“Minnesota is a hot team now,” Girardi said. “They played us very tough then and we expect the same thing now.”
? The Twins will throw Nick Blackburn (11-11, 4.03) against A.J. Burnett (13-9, 4.04) in Game 2 Friday night. Game 3 will be either Carl Pavano (yes, him) or ace Scott Baker.
“I originally thought maybe Pavano for 3. But [piching coach Rick Anderson] wants to go TBA and we’ll see where we’re at,” Gardenhire said. “We have Baker and Pavano for Game 3, and see would feels the best.”
? Twins shortstop Orlando Cabrera is enhancing his reputation as a money player. His hitting streak is 16 games after Tuesday’s two-run homer in the seventh inning that put the Twins ahead 4-3. During the streak Cabrera batting .392 (29-for-74) with 20 runs, two homers and 16 RBIs. Yankees fans will remember the summer of 2004 three-team trade that jettisoned Nomar Garciaparra out of Boston and imported O.C., who batted .294 with six home runs and 31 RBIs in 58 games and was a key contributor to the Red Sox winning the World Series.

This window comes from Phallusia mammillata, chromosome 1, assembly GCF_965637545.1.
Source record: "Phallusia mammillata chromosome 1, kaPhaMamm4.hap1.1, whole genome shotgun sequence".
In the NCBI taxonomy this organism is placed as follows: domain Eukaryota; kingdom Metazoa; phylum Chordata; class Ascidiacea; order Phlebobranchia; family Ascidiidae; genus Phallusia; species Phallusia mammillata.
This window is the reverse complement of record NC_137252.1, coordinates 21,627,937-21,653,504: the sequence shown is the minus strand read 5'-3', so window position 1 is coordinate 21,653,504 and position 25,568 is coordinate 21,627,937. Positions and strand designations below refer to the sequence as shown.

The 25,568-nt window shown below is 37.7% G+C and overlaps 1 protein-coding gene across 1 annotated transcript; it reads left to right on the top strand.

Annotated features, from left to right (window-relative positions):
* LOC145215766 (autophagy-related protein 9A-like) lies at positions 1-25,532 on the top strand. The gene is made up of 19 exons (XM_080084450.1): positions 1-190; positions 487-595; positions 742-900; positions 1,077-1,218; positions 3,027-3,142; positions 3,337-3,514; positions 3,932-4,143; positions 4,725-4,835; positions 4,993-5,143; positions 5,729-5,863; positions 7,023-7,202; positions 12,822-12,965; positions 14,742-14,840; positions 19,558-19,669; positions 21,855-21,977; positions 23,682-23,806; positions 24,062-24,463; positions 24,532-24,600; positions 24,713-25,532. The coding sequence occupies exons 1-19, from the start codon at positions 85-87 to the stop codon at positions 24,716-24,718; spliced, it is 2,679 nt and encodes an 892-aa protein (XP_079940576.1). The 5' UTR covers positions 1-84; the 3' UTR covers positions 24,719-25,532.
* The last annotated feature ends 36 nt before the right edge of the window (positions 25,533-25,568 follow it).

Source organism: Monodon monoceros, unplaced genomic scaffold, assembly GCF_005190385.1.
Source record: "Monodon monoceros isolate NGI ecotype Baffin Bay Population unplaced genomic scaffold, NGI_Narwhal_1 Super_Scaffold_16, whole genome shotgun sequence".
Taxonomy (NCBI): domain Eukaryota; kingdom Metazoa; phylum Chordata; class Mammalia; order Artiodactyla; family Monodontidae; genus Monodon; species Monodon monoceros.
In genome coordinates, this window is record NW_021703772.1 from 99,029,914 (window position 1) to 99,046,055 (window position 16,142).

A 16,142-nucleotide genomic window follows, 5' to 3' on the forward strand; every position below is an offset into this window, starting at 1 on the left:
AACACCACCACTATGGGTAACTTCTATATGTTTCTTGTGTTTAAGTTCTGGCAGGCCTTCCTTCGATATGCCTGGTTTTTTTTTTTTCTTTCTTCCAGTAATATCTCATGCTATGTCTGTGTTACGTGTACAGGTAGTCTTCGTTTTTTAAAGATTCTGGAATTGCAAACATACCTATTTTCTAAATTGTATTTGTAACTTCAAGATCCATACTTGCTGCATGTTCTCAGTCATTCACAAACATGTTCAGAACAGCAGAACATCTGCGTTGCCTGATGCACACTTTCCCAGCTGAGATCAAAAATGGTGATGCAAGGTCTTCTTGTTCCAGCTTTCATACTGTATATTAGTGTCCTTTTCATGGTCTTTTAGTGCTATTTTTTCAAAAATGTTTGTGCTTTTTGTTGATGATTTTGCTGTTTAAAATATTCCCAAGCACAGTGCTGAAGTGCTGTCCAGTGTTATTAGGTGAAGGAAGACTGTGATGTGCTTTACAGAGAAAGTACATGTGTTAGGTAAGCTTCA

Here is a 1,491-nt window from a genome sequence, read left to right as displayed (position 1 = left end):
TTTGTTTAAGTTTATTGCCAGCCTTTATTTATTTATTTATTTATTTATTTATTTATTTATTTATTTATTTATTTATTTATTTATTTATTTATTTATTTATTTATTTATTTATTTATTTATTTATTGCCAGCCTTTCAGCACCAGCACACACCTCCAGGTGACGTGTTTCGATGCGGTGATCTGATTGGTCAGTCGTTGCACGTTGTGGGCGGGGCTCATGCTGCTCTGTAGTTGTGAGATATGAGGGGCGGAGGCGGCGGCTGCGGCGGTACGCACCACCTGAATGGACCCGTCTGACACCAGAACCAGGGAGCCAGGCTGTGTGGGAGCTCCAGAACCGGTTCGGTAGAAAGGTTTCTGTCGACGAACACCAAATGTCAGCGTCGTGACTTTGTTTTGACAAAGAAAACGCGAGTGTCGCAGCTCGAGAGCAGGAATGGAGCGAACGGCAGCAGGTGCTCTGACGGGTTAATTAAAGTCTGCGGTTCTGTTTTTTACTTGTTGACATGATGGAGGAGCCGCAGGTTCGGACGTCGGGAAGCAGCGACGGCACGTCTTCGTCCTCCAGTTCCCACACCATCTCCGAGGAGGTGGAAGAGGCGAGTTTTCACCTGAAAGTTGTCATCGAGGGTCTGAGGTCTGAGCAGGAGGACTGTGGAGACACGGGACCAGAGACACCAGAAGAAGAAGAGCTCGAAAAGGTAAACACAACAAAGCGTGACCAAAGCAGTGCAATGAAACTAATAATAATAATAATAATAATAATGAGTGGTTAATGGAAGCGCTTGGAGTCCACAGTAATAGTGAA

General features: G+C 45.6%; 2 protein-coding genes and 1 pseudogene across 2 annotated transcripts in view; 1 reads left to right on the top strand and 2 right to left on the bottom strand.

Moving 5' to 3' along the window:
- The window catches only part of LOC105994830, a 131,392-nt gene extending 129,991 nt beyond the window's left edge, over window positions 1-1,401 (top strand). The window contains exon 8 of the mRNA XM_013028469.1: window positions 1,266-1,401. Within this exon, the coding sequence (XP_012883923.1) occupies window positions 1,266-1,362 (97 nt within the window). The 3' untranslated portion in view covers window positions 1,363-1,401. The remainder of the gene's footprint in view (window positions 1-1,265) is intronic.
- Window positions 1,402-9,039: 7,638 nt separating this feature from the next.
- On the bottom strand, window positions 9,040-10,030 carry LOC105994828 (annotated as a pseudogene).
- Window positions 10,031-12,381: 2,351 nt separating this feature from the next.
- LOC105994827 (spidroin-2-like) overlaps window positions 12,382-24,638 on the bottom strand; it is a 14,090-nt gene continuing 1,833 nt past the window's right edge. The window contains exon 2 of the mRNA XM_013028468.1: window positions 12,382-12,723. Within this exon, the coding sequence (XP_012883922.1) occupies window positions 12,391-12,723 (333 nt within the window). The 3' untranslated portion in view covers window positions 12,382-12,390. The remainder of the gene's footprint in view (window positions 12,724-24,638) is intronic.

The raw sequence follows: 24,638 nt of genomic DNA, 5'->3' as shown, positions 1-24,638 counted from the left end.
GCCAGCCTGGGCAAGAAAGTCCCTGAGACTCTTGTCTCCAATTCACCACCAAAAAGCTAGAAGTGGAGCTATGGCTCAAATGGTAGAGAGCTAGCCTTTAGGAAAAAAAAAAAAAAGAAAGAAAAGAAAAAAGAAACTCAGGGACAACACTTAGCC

“He’s been here,” Gardenhire said. “He’s been in the playoffs. He’s not afraid. We’ve got some young players that I want him to be able to help out too. And he’s done that. He’s been leading by example, actually, with his bat. He’s been swinging really good. Playing really good baseball. But he’s really positive influence on our baseball team. He’s been really, really good for our baseball team.”